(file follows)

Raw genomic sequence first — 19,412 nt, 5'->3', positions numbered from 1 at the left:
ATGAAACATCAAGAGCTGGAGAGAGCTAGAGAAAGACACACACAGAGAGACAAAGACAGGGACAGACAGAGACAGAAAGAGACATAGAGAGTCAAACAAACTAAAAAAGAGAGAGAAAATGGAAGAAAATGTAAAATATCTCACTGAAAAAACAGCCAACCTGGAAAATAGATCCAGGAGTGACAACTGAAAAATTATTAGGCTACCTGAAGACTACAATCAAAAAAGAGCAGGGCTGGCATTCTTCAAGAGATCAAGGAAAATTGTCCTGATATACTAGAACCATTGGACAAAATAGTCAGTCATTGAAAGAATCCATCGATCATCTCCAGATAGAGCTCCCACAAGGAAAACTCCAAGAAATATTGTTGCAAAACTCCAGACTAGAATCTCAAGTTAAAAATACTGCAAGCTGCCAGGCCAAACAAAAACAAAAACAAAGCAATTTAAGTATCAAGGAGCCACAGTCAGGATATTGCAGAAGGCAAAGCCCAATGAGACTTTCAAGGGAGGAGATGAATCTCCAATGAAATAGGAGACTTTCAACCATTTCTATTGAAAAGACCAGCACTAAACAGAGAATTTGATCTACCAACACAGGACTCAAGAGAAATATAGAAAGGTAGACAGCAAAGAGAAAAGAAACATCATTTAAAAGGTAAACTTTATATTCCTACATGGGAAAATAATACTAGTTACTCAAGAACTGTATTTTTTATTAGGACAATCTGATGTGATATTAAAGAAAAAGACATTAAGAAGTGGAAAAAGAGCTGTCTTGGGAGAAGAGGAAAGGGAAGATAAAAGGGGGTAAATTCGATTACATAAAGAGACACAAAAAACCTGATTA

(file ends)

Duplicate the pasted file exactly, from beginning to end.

Raw genomic sequence first — 19,412 nt, 5'->3', positions numbered from 1 at the left:
ATGAAACATCAAGAGCTGGAGAGAGCTAGAGAAAGACACACACAGAGAGACAAAGACAGGGACAGACAGAGACAGAAAGAGACATAGAGAGTCAAACAAACTAAAAAAGAGAGAGAAAATGGAAGAAAATGTAAAATATCTCACTGAAAAAACAGCCAACCTGGAAAATAGATCCAGGAGTGACAACTGAAAAATTATTAGGCTACCTGAAGACTACAATCAAAAAAGAGCAGGGCTGGCATTCTTCAAGAGATCAAGGAAAATTGTCCTGATATACTAGAACCATTGGACAAAATAGTCAGTCATTGAAAGAATCCATCGATCATCTCCAGATAGAGCTCCCACAAGGAAAACTCCAAGAAATATTGTTGCAAAACTCCAGACTAGAATCTCAAGTTAAAAATACTGCAAGCTGCCAGGCCAAACAAAAACAAAAACAAAGCAATTTAAGTATCAAGGAGCCACAGTCAGGATATTGCAGAAGGCAAAGCCCAATGAGACTTTCAAGGGAGGAGATGAATCTCCAATGAAATAGGAGACTTTCAACCATTTCTATTGAAAAGACCAGCACTAAACAGAGAATTTGATCTACCAACACAGGACTCAAGAGAAATATAGAAAGGTAGACAGCAAAGAGAAAAGAAACATCATTTAAAAGGTAAACTTTATATTCCTACATGGGAAAATAATACTAGTTACTCAAGAACTGTATTTTTTATTAGGACAATCTGATGTGATATTAAAGAAAAAGACATTAAGAAGTGGAAAAAGAGCTGTCTTGGGAGAAGAGGAAAGGGAAGATAAAAGGGGGTAAATTCGATTACATAAAGAGACACAAAAAACCTGATTA